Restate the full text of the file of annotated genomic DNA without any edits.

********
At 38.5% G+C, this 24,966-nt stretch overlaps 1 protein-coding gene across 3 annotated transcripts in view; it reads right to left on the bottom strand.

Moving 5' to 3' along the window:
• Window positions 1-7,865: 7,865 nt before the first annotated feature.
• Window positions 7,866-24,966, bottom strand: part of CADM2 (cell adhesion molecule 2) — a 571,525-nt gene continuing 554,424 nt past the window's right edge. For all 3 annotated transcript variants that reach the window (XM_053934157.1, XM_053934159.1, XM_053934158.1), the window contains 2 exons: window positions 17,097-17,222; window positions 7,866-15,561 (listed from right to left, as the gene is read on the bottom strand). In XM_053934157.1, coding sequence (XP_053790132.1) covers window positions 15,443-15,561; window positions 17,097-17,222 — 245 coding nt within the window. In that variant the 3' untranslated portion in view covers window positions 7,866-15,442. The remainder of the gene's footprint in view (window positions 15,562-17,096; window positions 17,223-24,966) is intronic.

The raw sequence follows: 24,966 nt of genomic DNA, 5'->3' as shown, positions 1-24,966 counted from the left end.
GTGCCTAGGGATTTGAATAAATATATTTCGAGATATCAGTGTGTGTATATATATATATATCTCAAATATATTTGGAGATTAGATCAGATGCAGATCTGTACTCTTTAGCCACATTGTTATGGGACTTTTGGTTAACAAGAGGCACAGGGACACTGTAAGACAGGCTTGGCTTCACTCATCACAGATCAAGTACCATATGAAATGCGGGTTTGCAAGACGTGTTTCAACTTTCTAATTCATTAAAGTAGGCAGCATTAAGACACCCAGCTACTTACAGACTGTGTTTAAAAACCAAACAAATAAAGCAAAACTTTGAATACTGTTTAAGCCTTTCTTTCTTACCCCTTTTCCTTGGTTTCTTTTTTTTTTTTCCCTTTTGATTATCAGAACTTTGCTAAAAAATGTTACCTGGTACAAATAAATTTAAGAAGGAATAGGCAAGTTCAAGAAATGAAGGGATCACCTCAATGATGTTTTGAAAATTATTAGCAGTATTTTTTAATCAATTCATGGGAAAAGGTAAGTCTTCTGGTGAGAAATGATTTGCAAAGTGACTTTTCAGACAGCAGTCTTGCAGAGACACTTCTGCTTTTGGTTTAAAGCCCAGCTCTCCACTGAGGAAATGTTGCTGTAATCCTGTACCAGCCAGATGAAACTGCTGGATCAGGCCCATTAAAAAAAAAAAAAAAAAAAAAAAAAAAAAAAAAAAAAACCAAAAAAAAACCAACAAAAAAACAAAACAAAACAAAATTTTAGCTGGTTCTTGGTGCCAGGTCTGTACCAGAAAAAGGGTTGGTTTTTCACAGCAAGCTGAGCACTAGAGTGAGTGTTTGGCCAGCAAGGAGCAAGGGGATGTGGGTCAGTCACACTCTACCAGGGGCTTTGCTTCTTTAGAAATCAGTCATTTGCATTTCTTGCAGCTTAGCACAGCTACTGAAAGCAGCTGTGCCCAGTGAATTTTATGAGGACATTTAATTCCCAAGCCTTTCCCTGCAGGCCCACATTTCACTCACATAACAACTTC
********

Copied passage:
At 38.5% G+C, this 24,966-nt stretch overlaps 1 protein-coding gene across 3 annotated transcripts in view; it reads right to left on the bottom strand.

Moving 5' to 3' along the window:
• Window positions 1-7,865: 7,865 nt before the first annotated feature.
• Window positions 7,866-24,966, bottom strand: part of CADM2 (cell adhesion molecule 2) — a 571,525-nt gene continuing 554,424 nt past the window's right edge. For all 3 annotated transcript variants that reach the window (XM_053934157.1, XM_053934159.1, XM_053934158.1), the window contains 2 exons: window positions 17,097-17,222; window positions 7,866-15,561 (listed from right to left, as the gene is read on the bottom strand). In XM_053934157.1, coding sequence (XP_053790132.1) covers window positions 15,443-15,561; window positions 17,097-17,222 — 245 coding nt within the window. In that variant the 3' untranslated portion in view covers window positions 7,866-15,442. The remainder of the gene's footprint in view (window positions 15,562-17,096; window positions 17,223-24,966) is intronic.

The raw sequence follows: 24,966 nt of genomic DNA, 5'->3' as shown, positions 1-24,966 counted from the left end.
GTGCCTAGGGATTTGAATAAATATATTTCGAGATATCAGTGTGTGTATATATATATATATCTCAAATATATTTGGAGATTAGATCAGATGCAGATCTGTACTCTTTAGCCACATTGTTATGGGACTTTTGGTTAACAAGAGGCACAGGGACACTGTAAGACAGGCTTGGCTTCACTCATCACAGATCAAGTACCATATGAAATGCGGGTTTGCAAGACGTGTTTCAACTTTCTAATTCATTAAAGTAGGCAGCATTAAGACACCCAGCTACTTACAGACTGTGTTTAAAAACCAAACAAATAAAGCAAAACTTTGAATACTGTTTAAGCCTTTCTTTCTTACCCCTTTTCCTTGGTTTCTTTTTTTTTTTTCCCTTTTGATTATCAGAACTTTGCTAAAAAATGTTACCTGGTACAAATAAATTTAAGAAGGAATAGGCAAGTTCAAGAAATGAAGGGATCACCTCAATGATGTTTTGAAAATTATTAGCAGTATTTTTTAATCAATTCATGGGAAAAGGTAAGTCTTCTGGTGAGAAATGATTTGCAAAGTGACTTTTCAGACAGCAGTCTTGCAGAGACACTTCTGCTTTTGGTTTAAAGCCCAGCTCTCCACTGAGGAAATGTTGCTGTAATCCTGTACCAGCCAGATGAAACTGCTGGATCAGGCCCATTAAAAAAAAAAAAAAAAAAAAAAAAAAAAAAAAAAAAAACCAAAAAAAAACCAACAAAAAAACAAAACAAAACAAAATTTTAGCTGGTTCTTGGTGCCAGGTCTGTACCAGAAAAAGGGTTGGTTTTTCACAGCAAGCTGAGCACTAGAGTGAGTGTTTGGCCAGCAAGGAGCAAGGGGATGTGGGTCAGTCACACTCTACCAGGGGCTTTGCTTCTTTAGAAATCAGTCATTTGCATTTCTTGCAGCTTAGCACAGCTACTGAAAGCAGCTGTGCCCAGTGAATTTTATGAGGACATTTAATTCCCAAGCCTTTCCCTGCAGGCCCACATTTCACTCACATAACAACTTC